Unique Staining of Endothelial Cells and Smooth Muscle Cells
We identified 703 proteins present exclusively in ECs and/or SMCs but not in cardiac myocytes [Figure 3], [Supplemental Table 1] [Additional file 1]. Among EC staining patterns, we mostly observed staining in all ECs [Figure 3]a, but occasional proteins were absent in the capillaries and exclusive to small arterioles [Figure 3]b. The overall distribution of staining suggested that most of these unique proteins were found in ECs (403) while 145 were shared, and 155 were exclusive to SMCs [Figure 4]. We also determined the percentage of all images demonstrating appropriate staining for any given protein and found 261 (37%) had staining in all evaluated images and 510 (72.5%) had staining in at least 50% of evaluated images.
|Figure 3: Representative images of different detected staining patterns. (a) CD93 demonstrates pure endothelial cell (EC) staining of arteries and capillaries. (b) NOV has exclusively arteriole EC staining. (c) ATP2B4 stains strongly for smooth muscle cells (SMCs) and more weakly for capillary ECs. (d) ZSWIM5 stains exclusively for SMCs. A faint granular stain is noted in some myocytes, which was considered common and nonspecific (All images are obtained from human protein atlas; bar = 100 μm)|
Click here to view
|Figure 4: Venn diagram of the relationship of protein expression in endothelial cells (ECs) (green) and smooth muscle cell (SMCs) (peach) for all 703 identified proteins. Most unique staining was observed in ECs, but 145 proteins (21%) had staining both in ECs and SMCs|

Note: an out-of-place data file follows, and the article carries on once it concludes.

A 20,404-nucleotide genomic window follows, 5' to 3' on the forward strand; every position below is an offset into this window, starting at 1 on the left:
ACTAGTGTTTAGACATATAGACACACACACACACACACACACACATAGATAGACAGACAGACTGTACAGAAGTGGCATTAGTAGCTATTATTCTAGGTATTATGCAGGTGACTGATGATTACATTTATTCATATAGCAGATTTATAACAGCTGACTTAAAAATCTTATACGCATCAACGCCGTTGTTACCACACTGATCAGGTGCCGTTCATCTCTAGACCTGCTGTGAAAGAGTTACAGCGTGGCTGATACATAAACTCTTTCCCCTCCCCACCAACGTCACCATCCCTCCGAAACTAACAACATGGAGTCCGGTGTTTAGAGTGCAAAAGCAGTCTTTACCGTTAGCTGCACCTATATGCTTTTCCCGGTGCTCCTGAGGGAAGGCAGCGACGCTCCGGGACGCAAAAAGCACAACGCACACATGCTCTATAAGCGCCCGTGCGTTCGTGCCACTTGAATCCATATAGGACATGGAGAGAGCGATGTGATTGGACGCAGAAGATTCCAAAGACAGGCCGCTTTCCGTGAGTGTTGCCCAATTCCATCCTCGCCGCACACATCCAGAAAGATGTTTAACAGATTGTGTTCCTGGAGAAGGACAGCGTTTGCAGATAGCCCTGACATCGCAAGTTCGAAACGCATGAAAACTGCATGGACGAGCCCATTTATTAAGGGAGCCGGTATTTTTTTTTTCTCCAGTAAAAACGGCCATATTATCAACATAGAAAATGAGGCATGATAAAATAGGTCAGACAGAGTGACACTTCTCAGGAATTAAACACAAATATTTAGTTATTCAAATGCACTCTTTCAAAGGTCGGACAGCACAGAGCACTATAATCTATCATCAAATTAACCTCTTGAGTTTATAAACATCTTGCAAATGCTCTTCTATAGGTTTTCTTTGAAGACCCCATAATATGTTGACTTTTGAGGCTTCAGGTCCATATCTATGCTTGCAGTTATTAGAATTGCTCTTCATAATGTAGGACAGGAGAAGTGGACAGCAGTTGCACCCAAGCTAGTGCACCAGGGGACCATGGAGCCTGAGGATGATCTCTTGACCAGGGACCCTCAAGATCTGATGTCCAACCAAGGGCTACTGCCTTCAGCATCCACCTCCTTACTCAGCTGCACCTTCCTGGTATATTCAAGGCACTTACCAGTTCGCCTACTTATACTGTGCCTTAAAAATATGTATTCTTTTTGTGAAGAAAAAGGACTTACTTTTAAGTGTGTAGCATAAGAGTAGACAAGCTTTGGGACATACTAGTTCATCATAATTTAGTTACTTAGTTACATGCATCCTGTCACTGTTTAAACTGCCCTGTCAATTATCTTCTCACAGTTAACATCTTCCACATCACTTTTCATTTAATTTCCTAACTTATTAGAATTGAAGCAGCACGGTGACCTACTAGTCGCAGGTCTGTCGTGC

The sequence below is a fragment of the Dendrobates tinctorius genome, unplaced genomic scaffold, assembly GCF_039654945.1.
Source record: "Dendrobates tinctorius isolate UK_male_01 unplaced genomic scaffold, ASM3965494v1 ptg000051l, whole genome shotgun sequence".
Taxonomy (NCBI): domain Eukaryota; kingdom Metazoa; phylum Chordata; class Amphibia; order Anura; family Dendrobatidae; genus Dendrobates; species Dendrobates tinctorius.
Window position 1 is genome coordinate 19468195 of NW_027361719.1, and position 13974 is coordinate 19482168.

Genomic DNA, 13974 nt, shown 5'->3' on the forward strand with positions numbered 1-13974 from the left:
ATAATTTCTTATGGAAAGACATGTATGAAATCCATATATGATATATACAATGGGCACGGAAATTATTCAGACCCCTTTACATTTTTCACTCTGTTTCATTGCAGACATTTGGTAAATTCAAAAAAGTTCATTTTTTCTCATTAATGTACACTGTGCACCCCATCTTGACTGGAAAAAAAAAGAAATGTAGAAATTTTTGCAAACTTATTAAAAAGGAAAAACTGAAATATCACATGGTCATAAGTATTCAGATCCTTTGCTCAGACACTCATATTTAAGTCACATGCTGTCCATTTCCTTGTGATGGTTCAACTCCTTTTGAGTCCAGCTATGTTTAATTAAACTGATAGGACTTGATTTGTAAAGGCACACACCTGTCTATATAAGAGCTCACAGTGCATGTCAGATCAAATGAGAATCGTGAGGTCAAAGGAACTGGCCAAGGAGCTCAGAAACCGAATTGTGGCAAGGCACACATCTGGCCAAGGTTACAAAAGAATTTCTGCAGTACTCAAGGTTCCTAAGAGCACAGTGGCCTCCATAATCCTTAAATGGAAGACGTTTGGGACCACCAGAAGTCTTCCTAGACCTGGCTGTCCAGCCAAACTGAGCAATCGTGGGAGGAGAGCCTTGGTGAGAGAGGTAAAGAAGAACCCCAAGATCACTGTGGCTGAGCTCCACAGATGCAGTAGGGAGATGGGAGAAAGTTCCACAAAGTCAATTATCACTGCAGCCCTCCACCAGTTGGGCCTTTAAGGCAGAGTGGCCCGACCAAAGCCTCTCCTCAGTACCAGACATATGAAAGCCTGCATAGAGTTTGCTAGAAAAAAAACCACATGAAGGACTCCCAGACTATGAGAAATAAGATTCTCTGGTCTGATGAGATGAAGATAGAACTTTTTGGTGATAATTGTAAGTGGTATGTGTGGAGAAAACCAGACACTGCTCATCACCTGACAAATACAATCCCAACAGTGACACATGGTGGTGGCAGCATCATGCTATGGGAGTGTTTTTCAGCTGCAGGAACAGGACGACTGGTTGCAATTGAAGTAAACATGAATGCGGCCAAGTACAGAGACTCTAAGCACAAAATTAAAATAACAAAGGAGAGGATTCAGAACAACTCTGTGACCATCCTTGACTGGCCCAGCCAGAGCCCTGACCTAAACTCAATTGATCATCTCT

Click here to view
Using Endothelial Cell and Smooth Muscle Cell Staining to Subset Cardiac Expression Data
We investigated how our list of cardiac non-myocyte proteins could be used to better understand cardiac genetic and proteomic data [Figure 5]. We used a list of cardiac genes whose expression was identified using an Affymetrix Exon array as described.  The exon array identified 14,808 expressed transcripts in the heart with ENSG IDs. We determined that 567 of these transcripts overlapped our list of 703 EC and SMC expressed proteins [Supplemental Table 1]. The top half of this gene list (7,404) represented 58% (328 genes/proteins) of the overlap between lists. We obtained adult heart proteomic data from the recent report of Kim et al.  This list contains 6,701 proteins with an ENSG ID. Of these, 330 (4.9%) overlapped with our 703 EC and SMC proteins. Further, 5,433 proteins/genes were shared between the two published sources , representing 81% of all reported proteins [Figure 5]. Of the 703 EC and SMC staining proteins from the HPA data, 282 (40%) were found on both the proteomic and transcriptomic lists and 86% (605) were present on at least one list. Our HPA data also suggest that 4-5% of all transcripts/proteins present in cardiac-omic datasets are present exclusively in nonmyocytes.